By William Wolf

NEW YORK FILM FESTIVAL 2016--GRADUATION  Send This Review to a Friend

Ethical questions are put into sharp focus in director Cristian Mungiu’s Romanian film, “Graduation,” which explores the way beneficial trade-offs are made in an atmosphere in which favors are expected to get favors in return.

The issues are raised when Dr. Romeo Aldea, played smoothly by Adrian Titieni, desperately wants his daughter to pass her crucial high school exam so that she can take advantage of a scholarship in Britain. He also feels it important to get her out of Romania in order to have a better life.

His daughter, Eliza, played with teenage cool by Maria Dragus, fights off an intended rape attack near her school the day before the exam. Meanwhile, amidst his concern for her, Dr. Aldea sets out to guarantee that she indeed passes her exam.

He gets himself into a jam after he makes a bargain involving elevating a government official on the list for a liver transplant in exchange for another official with influence to put on pressure to be sure that Eliza passes.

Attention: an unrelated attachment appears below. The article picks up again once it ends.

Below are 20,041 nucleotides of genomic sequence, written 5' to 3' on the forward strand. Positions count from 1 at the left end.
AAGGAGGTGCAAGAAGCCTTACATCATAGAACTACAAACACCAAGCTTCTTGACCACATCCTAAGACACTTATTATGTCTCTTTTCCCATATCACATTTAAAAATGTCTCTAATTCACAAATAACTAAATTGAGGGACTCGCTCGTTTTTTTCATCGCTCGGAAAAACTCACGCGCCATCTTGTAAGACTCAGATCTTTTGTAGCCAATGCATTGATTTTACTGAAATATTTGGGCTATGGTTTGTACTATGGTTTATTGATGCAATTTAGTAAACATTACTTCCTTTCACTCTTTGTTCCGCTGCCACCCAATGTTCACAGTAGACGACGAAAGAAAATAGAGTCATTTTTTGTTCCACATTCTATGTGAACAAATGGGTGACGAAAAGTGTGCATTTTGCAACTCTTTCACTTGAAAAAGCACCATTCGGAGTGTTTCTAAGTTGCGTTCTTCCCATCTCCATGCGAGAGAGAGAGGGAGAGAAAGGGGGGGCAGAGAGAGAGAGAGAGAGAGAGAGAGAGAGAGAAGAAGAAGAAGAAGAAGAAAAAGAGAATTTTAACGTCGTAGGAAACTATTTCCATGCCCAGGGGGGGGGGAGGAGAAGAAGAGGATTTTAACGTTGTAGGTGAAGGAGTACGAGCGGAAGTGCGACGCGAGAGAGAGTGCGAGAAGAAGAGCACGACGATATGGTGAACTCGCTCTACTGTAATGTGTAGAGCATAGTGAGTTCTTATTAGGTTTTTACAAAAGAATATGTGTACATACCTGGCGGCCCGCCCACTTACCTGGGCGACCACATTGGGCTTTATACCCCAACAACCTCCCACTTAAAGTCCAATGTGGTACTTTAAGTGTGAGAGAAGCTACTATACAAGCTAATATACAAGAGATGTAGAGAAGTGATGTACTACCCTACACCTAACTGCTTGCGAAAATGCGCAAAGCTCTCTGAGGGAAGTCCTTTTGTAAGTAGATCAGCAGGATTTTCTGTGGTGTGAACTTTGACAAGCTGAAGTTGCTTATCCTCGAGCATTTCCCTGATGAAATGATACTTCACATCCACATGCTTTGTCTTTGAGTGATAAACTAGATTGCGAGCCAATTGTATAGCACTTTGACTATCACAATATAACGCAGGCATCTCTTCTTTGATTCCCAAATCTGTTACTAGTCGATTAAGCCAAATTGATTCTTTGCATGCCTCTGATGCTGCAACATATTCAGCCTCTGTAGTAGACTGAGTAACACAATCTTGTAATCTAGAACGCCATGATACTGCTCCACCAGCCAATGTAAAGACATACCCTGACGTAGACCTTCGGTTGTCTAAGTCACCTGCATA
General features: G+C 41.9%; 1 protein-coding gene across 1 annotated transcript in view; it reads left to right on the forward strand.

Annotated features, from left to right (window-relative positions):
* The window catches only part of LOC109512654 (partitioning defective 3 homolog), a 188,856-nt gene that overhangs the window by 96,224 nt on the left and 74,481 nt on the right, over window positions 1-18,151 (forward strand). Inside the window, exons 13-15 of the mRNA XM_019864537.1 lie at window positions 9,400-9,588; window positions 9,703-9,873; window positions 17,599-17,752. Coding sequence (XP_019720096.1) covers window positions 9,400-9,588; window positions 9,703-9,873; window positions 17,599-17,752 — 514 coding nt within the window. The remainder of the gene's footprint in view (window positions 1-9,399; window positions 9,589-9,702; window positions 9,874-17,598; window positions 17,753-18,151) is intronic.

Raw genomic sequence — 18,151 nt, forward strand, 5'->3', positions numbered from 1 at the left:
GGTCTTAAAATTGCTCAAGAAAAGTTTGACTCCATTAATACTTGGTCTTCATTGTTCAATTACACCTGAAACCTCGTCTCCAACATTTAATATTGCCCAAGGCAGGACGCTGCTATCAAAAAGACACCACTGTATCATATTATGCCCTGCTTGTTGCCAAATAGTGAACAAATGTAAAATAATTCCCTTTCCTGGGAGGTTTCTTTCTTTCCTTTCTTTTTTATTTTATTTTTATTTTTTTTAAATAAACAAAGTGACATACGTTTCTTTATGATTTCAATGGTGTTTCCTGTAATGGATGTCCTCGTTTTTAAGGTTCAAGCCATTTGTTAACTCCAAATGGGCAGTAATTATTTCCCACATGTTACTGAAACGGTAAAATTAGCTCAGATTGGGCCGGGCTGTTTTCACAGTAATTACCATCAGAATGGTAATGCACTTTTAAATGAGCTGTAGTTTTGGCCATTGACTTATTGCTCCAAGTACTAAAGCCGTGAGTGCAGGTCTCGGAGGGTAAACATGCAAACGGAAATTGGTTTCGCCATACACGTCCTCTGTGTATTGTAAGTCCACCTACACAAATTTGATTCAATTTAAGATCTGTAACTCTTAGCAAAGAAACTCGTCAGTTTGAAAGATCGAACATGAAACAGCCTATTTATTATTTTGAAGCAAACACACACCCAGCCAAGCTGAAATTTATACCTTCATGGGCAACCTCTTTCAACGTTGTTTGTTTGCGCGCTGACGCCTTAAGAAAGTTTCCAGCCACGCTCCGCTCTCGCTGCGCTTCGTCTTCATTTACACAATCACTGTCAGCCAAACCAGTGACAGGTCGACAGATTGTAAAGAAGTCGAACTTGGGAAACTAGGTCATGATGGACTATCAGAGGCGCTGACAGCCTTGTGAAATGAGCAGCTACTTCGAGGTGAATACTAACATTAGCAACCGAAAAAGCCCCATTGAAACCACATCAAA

There will be complications for Dr. Aldea, and Eliza, upon learning what her father has done, is herself faced with an ethical issue. She is not looking for help. She doesn’t even want especially to go to England.

The film’s strength is how it meticulously delves in low-key fashion into various aspects of life—what it is like at home for Eliza, the atmosphere at the hospital where the doctor practices, the kind of wheeling and dealing that occurs, the infighting triggered by the circumstances and the differences between generations—all within the realm of life in Romania. A Sundance Selects release. Reviewed December 12, 2016.


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